Participants were divided into three groups based on how closely they adhered to the diets. People in the two groups that followed the Dietary Approaches to Stop Hypertension (DASH) diet most closely were less likely to develop depression than people in the group that did not follow the diet closely.  On the other hand, the more closely people followed a Western diet, a diet that is high in saturated fats and red meats and low in fruits and vegetables the more likely they were to develop depression.

Cherian noted that the study does not prove that the Dietary Approaches to Stop Hypertension (DASH) diet leads to a reduced risk of depression; it only shows an association.

“Future studies are now needed to confirm these results and to determine the best nutritional components of the Dietary Approaches to Stop Hypertension (DASH) diet to prevent depression later in life and to best help people keep their brains healthy,” said Cherian.

Adapted from press release by the American Academy of Neurology.

Vitamin E requirements increased in people suffering from metabolic syndrome

New research has shown that people with metabolic syndrome need significantly more vitamin E – which could be a serious public health concern, in light of the millions of people who have this condition that’s often related to obesity. A study published in the American Journal of Clinical Nutrition also made it clear that conventional tests to measure vitamin E levels in the blood may have limited accuracy compared to tests made in research laboratories, to the point that conventional tests can actually mask an underlying problem.

Vitamin E supplements. Credit: John Liu / Oregon State University.

Vitamin E – one of the more difficult micronutrients to obtain by dietary means – is an antioxidant important for cell protection. It also affects gene expression, immune function, aids in the repair of wounds and the damage of atherosclerosis, is important for vision and neurologic function, and largely prevents fat from going rancid.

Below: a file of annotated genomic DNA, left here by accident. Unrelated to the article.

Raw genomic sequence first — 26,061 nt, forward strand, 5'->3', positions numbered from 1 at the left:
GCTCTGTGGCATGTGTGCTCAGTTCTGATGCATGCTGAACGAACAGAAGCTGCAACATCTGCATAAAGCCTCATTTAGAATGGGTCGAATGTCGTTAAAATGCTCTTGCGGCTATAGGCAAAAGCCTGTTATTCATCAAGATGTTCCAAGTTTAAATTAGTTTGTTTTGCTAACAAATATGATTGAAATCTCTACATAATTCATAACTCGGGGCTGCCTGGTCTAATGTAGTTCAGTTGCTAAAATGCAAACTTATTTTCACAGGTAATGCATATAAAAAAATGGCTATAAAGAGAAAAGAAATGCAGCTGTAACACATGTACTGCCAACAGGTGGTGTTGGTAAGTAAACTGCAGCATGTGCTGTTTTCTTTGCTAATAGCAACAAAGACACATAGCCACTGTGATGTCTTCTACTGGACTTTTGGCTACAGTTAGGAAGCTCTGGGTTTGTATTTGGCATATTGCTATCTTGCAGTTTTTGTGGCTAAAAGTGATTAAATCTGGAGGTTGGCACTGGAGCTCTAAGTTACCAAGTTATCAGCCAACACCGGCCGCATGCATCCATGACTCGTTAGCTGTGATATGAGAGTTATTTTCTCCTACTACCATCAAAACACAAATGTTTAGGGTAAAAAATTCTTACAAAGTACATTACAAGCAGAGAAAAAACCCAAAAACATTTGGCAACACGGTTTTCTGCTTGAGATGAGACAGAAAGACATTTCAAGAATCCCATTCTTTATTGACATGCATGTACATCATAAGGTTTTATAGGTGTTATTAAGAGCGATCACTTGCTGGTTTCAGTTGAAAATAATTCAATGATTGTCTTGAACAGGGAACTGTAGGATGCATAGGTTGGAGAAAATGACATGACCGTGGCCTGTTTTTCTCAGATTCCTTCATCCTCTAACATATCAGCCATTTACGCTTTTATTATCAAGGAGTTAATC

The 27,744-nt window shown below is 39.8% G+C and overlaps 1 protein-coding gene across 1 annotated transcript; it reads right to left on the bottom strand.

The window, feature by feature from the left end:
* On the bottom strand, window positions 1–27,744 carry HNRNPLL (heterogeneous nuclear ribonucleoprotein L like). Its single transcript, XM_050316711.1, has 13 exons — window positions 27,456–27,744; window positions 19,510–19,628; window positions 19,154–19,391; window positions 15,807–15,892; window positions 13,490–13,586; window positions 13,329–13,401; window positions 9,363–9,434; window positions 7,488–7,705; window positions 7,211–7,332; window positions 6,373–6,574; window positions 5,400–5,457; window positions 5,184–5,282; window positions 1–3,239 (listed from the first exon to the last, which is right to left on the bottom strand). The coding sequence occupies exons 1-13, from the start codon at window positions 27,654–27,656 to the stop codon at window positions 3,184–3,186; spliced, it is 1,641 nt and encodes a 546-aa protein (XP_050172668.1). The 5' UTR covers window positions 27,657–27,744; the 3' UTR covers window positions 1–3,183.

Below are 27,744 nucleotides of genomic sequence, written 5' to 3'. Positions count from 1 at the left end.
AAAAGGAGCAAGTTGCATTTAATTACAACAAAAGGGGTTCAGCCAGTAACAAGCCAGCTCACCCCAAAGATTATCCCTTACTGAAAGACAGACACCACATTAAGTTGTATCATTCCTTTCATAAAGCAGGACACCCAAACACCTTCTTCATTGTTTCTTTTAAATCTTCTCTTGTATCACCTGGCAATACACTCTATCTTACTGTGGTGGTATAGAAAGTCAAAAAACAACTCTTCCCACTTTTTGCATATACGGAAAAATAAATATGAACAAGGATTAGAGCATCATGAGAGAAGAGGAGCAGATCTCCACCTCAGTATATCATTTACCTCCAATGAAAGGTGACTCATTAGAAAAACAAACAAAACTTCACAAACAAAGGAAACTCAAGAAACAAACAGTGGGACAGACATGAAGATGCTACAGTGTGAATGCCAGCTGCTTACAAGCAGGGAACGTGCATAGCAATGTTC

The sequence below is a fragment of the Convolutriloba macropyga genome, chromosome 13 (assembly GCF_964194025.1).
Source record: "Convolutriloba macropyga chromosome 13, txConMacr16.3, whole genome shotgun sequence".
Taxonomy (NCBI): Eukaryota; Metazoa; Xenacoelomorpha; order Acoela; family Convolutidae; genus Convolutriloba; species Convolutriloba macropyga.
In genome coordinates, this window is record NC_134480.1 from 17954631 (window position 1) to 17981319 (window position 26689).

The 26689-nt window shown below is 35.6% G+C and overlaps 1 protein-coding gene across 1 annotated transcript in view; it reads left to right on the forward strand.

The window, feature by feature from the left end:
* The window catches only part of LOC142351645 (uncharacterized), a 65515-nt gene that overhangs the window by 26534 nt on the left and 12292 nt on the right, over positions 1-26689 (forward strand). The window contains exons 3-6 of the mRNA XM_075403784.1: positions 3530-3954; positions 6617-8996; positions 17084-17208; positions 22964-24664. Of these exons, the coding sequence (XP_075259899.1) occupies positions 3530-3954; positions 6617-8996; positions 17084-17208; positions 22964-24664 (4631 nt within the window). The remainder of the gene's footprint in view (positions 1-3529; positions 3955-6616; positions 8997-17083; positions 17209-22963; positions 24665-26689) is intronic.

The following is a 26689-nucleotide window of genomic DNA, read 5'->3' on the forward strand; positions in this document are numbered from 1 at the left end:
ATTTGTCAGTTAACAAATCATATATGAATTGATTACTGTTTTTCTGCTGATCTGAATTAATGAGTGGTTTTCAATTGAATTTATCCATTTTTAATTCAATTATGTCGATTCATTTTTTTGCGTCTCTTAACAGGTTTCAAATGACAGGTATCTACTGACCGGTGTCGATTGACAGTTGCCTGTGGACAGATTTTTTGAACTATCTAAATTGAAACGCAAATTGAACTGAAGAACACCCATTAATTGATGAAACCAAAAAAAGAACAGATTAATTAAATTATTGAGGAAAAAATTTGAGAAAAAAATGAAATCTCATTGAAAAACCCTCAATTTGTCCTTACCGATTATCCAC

Nutrition surveys have estimated that 92 percent of men and 96 percent of women in the United States fail to get an adequate daily intake of vitamin E in their diet. It is found at high levels in almonds, wheat germ, various seeds and oils, and at much lower levels in some vegetables and salad greens, such as spinach and kale.

This study was done by researchers at the Linus Pauling Institute at Oregon State University and the Human Nutrition Program at The Ohio State University, as a double-blind, crossover clinical trial focusing on vitamin E levels in people with metabolic syndrome. “The research showed that people with metabolic syndrome need about 30-50 percent more vitamin E than those who are generally healthy,” said Maret Traber, a professor in the OSU College of Public Health and Human Sciences, and Ava Helen Pauling Professor in the Linus Pauling Institute.

“In previous work, we showed that people with metabolic syndrome had a lower bioavailability of vitamin E. Our current work uses a novel approach to measure how much vitamin E the body needs. This study clearly demonstrates that people with metabolic syndrome need a higher intake of this vitamin.”

More than 30 percent of the American public are obese, and more than 25 percent of the adults in the United States meet the criteria for metabolic syndrome, putting them at significantly increased the risk for cardiovascular disease and type-2 diabetes primary causes of death in the developed world.

That syndrome is defined by diagnosis of three or more of several conditions, including abdominal obesity, elevated lipids, high blood pressure, pro-inflammatory state, a pro-thrombotic state and insulin resistance or impaired glucose tolerance. This research, for the first time, also clearly outlined a flaw with conventional approaches to measuring vitamin E.